This theme would seem to necessitate a fair amount of research. Can you tell us how you went about conducting this research?

I caught a lucky break while conducting the research for EXTINCTION: Geoff Ling, the head of DARPA’s Revolutionizing Prosthetics project, is the older brother of one of my college roommates! When I interviewed Geoff he offered some fascinating insights into why the field of brain-machine interfaces has advanced so rapidly in recent years. Neuroscientists still don’t know how the brain encodes information, but they’re learning a lot through trial-and-error. Even if researchers don’t understand the brain’s software, they can “hack” the organ by connecting machines to it and observing the interactions.

Because I’d edited and written neuroscience stories for SCIENTIFIC AMERICAN, I already had a lot of material I could pour into the novel. But I also did some non-scientific research for the book. I wanted the thriller to be set in China because the government there is obsessed with crushing political dissent, and it seemed possible that China’s Ministry of State Security would force political prisoners to participate in an inhuman surveillance network. So I went to China and visited the sites I planned to describe in the novel. One of them was the Underground City, a maze of tunnels that were dug underneath Beijing during the Mao era. Another was the Three Gorges Dam, which suffers an awful fate in EXTINCTION.

Aside from the obvious use of technology, what aspect of the science thriller makes it stand out from other types of thrillers?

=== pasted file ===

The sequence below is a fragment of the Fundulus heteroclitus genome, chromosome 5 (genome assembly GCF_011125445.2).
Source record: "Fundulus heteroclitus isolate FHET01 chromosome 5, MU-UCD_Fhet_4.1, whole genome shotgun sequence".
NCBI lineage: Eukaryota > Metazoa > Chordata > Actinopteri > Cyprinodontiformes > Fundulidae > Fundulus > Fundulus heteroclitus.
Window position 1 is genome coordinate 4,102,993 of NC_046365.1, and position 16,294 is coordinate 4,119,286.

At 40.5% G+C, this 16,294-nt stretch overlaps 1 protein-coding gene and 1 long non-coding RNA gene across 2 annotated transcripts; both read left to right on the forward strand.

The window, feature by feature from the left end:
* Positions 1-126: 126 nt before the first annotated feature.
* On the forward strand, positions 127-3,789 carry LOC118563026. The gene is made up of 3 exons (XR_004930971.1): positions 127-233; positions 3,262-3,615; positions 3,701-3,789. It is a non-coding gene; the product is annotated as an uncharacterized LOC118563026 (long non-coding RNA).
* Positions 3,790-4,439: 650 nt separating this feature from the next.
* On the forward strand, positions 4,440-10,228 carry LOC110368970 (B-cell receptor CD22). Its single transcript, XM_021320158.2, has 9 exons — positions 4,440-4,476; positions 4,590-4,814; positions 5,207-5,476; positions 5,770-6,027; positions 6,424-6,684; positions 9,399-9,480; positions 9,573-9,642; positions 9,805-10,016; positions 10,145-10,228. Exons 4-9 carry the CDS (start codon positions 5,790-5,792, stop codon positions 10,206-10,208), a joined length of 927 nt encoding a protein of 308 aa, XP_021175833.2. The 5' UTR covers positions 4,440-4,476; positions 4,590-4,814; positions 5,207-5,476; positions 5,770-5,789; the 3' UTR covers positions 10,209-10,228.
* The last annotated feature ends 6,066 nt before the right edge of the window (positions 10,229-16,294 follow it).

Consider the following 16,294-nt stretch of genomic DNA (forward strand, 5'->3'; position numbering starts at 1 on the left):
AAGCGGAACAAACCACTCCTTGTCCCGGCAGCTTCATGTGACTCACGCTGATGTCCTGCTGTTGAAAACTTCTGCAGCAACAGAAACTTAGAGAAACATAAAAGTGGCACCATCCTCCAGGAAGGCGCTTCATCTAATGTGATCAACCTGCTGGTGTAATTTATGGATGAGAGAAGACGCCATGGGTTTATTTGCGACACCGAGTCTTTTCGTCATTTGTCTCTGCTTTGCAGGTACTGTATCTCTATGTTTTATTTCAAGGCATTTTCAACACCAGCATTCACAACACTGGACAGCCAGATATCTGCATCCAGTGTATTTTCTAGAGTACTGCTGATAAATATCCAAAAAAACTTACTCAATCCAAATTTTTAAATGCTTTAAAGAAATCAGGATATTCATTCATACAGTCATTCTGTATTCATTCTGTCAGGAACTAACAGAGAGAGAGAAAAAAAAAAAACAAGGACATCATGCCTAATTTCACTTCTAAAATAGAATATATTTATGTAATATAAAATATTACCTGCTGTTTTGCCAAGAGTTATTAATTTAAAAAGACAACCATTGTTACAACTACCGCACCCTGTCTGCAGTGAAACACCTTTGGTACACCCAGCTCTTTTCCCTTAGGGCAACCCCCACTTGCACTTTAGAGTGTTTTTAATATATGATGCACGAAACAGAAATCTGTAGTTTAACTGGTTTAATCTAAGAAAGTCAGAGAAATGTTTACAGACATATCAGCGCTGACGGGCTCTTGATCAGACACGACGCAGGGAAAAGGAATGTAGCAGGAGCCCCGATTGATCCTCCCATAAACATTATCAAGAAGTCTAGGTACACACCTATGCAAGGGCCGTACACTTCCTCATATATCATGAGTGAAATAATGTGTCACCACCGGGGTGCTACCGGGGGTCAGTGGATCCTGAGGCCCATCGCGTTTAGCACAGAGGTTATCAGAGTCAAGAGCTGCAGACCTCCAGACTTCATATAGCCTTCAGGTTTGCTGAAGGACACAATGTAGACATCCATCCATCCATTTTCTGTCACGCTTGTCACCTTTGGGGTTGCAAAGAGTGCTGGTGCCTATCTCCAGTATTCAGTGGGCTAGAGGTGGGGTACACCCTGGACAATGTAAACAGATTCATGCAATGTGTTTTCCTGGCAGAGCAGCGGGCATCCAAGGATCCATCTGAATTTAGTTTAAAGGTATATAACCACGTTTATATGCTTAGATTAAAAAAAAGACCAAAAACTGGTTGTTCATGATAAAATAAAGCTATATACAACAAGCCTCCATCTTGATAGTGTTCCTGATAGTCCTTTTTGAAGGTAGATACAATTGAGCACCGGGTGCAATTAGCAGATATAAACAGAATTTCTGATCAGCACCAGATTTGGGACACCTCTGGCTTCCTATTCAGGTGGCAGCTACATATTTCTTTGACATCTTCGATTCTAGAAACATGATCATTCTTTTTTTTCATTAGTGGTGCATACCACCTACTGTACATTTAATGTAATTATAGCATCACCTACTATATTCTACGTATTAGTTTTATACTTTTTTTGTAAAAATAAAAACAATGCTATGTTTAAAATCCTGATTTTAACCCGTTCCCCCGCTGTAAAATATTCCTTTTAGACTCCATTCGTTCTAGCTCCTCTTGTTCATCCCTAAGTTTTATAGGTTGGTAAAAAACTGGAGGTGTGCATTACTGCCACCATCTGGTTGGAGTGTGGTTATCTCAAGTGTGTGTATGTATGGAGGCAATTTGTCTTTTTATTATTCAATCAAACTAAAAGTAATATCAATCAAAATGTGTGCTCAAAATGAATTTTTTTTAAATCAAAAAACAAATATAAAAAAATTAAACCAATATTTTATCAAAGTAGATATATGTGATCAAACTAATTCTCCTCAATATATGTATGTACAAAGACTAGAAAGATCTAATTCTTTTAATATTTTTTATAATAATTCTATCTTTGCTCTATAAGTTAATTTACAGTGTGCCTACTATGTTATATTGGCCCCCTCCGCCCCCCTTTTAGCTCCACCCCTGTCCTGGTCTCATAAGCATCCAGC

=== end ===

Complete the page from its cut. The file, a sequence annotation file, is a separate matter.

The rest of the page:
Science thrillers stand out from other thrillers because they’re high-concept — they make you think about terrifying scenarios that could become possible in the next few years. My first book, FINAL THEORY, focused on the quest for the holy grail of physics — the Theory of Everything — and the possibility that its discovery might lead to weapons that are even more horrific than the atomic bomb. EXTINCTION looks at the dark side of brain-machine interfaces, describing what might happen if researchers and governments become too cavalier about hacking into the human brain. When writing a science thriller you can explore some pretty fascinating and complex ideas. Better yet, you can make the ideas accessible to the reading public by dramatizing them.

When researching EXTINCTION, did you come across any forms of technology that intrigued you but weren’t able to make it into the story? If so, could these technologies perhaps one day become the subjects of another book?